Immigration

U.S. undocumented immigrant population at lowest level in a decade

There were 10.7 million unauthorized immigrants living in the U.S. in 2016, down from a peak of 12.2 million in 2007, according to new estimates by the Pew Research Center. The number of Mexicans declined by 1.5 million people from 2007 to 2016.
27 Nov 2018 – 5:24 PM EST

The number of unauthorized immigrants in the U.S. fell to its lowest level in more than a decade, according to a study published Tuesday by the Pew Research Center based on 2016 government data, falling from 12.2 million at its peak in 2007 to 12.2 million in 2016, and is no the lowest total since 2004.

An analysis of the undocumented immigrant flow found that there was an average of 386,000 annual arrivals for the 2011-16 period, compared with 715,000 for the 2002-07 period, amounting to a 46% decline.

The decline is due almost entirely to a sharp decrease in the number of Mexicans entering the country illegally, it found. While the Mexican border remains the main entry point for migrants, more migrants now come from El Salvador, Guatemala and Honduras.

Pew Research Center’s estimate includes more than a million people who have temporary permission to stay and work in the U.S. under the DACA and TPS programs that the Trump adminsitration has sought to terminate.

The number of Mexicans declined by 1.5 million people from 2007 to 2016, although Mexico still accounts for 5.4 million undocumented immigrants, or roughly half of the U.S. total.

"Increasingly, unauthorized immigrants are likely to be long-term U.S. residents: Two-thirds of adult unauthorized immigrants have lived in the country for more than 10 years," the study found. "By 2016, an unauthorized immigrant adult had typically lived in the U.S. for 14.8 years, compared with a median 8.6 years in 2007," it added.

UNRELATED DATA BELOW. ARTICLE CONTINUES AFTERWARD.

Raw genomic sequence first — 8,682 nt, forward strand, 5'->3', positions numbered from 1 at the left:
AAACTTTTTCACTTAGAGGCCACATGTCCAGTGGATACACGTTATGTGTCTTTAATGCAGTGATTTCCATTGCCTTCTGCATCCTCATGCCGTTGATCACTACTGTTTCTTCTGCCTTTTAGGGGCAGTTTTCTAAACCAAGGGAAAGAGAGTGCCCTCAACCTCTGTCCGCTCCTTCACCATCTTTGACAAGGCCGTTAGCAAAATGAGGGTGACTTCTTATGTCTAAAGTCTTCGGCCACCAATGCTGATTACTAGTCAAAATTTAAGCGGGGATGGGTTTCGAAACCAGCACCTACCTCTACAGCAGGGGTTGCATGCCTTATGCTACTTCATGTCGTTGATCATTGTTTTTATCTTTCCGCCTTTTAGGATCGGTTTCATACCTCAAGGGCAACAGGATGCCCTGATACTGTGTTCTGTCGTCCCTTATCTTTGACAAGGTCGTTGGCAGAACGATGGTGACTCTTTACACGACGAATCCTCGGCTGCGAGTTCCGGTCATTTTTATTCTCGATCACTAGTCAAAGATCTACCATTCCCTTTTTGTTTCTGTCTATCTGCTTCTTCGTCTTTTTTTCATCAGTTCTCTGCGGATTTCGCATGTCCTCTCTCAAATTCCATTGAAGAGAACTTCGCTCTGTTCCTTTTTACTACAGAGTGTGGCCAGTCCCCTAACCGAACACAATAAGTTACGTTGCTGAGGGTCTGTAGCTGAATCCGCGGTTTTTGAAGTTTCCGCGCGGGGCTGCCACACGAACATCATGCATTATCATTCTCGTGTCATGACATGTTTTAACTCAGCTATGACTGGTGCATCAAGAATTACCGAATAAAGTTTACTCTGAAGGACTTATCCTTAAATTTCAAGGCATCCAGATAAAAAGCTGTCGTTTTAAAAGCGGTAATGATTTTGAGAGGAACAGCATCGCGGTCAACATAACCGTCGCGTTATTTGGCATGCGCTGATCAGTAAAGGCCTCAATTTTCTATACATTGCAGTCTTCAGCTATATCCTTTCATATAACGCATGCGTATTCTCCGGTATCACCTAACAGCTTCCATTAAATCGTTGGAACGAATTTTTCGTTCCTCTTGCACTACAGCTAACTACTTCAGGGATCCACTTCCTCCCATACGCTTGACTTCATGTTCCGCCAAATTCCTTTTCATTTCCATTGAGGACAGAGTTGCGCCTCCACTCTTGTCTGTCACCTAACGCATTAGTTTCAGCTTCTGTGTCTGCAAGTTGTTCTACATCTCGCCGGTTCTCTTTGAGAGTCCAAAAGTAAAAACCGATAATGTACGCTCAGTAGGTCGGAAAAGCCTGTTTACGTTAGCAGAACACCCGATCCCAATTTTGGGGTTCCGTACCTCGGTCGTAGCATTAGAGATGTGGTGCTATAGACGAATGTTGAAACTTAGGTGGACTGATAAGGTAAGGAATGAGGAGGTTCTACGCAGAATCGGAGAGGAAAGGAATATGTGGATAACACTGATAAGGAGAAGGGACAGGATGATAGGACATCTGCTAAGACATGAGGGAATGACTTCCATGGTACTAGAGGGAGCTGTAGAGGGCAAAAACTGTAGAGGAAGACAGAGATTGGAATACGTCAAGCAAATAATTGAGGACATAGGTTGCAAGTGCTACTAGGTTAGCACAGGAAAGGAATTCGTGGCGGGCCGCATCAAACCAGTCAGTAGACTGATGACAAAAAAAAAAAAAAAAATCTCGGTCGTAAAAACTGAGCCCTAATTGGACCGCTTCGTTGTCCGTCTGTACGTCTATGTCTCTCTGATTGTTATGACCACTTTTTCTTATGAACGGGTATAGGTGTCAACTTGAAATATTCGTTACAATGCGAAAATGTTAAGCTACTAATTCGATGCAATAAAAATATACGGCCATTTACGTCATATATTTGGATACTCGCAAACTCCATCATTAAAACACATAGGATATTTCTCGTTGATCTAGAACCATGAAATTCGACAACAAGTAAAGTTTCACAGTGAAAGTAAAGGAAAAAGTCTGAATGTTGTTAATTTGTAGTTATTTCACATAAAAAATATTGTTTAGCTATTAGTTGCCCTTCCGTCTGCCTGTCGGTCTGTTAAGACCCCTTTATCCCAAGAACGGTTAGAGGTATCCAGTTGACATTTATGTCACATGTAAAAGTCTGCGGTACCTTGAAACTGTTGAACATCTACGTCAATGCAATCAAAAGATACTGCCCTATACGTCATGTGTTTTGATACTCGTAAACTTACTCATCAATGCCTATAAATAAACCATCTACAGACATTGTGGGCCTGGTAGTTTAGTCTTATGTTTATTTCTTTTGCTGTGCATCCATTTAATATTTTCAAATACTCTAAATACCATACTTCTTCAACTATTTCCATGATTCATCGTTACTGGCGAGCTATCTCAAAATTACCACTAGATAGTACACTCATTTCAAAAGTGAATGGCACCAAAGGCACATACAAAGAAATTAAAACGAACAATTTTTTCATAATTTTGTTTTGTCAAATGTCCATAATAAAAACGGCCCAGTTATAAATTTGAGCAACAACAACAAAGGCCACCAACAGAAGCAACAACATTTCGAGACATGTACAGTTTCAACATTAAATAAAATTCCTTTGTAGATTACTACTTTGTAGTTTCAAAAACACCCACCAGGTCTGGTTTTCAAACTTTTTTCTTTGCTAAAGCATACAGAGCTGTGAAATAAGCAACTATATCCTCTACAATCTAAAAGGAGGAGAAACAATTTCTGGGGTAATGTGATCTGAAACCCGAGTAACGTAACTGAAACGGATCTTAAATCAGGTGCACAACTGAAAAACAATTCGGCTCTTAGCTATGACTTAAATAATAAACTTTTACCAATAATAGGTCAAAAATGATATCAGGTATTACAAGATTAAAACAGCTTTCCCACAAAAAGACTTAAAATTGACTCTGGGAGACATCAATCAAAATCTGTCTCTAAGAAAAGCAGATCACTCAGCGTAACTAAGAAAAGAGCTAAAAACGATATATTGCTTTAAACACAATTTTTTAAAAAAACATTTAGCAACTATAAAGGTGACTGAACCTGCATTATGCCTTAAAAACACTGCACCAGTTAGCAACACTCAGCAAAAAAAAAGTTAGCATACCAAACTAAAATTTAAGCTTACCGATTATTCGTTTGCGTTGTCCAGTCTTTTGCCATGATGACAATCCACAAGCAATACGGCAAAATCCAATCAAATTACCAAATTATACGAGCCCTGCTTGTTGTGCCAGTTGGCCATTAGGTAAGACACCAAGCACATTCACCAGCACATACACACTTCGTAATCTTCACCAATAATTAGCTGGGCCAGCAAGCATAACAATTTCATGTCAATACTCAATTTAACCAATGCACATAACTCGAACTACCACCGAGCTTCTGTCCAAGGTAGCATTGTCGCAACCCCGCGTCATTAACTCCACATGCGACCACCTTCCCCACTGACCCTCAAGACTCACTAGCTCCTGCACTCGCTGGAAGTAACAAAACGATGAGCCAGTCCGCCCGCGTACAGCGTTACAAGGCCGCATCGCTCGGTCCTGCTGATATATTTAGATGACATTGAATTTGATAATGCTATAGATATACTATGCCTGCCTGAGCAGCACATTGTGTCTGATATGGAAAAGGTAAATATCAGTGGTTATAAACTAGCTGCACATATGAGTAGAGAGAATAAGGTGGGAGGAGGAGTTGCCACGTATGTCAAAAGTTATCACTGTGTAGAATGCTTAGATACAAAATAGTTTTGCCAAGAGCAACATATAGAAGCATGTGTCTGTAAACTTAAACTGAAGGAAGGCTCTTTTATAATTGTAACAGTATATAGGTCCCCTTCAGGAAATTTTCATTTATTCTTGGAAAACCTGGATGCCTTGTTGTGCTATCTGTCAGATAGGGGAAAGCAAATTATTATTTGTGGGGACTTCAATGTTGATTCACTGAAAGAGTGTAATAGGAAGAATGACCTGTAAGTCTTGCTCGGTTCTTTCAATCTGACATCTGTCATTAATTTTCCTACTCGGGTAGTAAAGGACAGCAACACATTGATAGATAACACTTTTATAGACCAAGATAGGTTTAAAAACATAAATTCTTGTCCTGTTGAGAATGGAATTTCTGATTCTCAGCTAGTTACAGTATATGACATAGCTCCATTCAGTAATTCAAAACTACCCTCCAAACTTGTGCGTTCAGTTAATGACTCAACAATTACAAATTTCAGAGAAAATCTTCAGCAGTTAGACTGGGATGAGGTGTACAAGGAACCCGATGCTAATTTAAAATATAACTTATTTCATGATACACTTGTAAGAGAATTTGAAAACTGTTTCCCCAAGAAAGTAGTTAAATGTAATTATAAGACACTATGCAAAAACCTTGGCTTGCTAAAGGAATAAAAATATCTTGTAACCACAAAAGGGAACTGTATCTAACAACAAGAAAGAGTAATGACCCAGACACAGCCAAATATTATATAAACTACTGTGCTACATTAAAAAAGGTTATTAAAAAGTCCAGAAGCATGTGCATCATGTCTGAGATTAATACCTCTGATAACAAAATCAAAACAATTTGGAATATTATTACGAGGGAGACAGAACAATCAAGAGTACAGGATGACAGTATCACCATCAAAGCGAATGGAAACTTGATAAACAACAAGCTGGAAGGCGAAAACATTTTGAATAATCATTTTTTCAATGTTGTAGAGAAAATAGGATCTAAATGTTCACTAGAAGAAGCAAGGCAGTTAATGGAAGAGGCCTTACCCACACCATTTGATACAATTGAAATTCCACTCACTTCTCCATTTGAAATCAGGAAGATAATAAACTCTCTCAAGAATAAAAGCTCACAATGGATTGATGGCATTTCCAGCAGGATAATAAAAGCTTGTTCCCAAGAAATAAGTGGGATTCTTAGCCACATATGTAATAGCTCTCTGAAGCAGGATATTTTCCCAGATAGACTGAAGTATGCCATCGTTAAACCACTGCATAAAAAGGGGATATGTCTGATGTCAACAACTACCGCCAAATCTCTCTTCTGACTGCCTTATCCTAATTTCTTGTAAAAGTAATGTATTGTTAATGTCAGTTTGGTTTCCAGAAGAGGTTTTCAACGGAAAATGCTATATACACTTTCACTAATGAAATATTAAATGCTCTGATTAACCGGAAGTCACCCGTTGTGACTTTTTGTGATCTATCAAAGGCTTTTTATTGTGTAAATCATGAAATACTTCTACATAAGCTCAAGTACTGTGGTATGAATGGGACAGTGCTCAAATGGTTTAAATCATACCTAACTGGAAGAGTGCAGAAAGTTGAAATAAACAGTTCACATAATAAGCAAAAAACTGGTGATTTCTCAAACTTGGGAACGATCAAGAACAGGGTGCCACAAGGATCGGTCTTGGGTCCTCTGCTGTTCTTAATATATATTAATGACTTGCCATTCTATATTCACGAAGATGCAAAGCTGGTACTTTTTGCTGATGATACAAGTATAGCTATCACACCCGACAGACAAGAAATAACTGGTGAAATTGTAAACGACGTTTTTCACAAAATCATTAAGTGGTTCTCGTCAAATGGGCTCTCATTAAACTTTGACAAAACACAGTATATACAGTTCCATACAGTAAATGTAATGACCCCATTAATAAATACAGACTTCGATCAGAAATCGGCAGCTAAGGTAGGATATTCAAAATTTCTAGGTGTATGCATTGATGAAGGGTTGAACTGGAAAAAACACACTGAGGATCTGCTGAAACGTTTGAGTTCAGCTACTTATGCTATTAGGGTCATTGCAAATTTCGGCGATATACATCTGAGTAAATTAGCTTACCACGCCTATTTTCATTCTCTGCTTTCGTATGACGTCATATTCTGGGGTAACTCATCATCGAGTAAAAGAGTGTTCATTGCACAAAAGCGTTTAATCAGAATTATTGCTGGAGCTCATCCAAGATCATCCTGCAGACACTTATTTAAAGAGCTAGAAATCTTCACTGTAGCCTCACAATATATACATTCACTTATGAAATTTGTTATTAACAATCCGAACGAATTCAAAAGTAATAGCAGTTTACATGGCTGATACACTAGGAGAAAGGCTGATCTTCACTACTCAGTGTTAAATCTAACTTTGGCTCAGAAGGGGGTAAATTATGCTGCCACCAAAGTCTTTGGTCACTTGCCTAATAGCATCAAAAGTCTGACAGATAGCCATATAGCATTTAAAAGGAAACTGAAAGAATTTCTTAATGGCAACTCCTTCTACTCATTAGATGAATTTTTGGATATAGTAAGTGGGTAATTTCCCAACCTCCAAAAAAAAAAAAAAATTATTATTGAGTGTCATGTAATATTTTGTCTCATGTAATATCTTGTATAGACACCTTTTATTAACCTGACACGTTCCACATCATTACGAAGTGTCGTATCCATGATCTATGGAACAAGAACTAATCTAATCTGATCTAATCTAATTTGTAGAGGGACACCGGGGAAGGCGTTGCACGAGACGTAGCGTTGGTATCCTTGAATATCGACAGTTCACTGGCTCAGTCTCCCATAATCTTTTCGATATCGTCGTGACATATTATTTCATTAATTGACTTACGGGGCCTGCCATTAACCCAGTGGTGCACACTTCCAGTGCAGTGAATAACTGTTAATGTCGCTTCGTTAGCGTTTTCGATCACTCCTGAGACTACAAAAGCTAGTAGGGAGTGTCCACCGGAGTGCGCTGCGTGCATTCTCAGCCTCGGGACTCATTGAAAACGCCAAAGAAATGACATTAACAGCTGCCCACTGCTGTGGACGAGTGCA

The Pew Research Center based its estimates on official U.S. data sources, including census counts, birth records, school enrollment figures and tax data, as well as Mexican censuses and surveys.

The study said that "a rising share" of undocumented immigrants arrive legally, but overstay visas, though it was it was unclear how many they are. "Among unauthorized immigrants in the Center’s estimates who arrived in the previous five years, the share who are likely to be people who overstayed their visas probably grew substantially between 2007 and 2016 – to the point where they probably constituted most of the recent unauthorized immigrant arrivals in 2016," it said.

"Census data do not indicate whether unauthorized immigrants arrived with legal visas. But there is growing evidence about immigrants with expired visas from recent analyses by the U.S. Department of Homeland Security," it added. But the data does show that the vast majority of overstays - almost 90% – are from places other than Mexico and Central America.

"For Mexico, there were almost four times as many apprehensions as overstays, even with the very large drops in Mexican apprehensions. For the three Northern Triangle nations, there were about 10 times as many apprehensions as overstays in 2015-17 government data," the Pew Center said.

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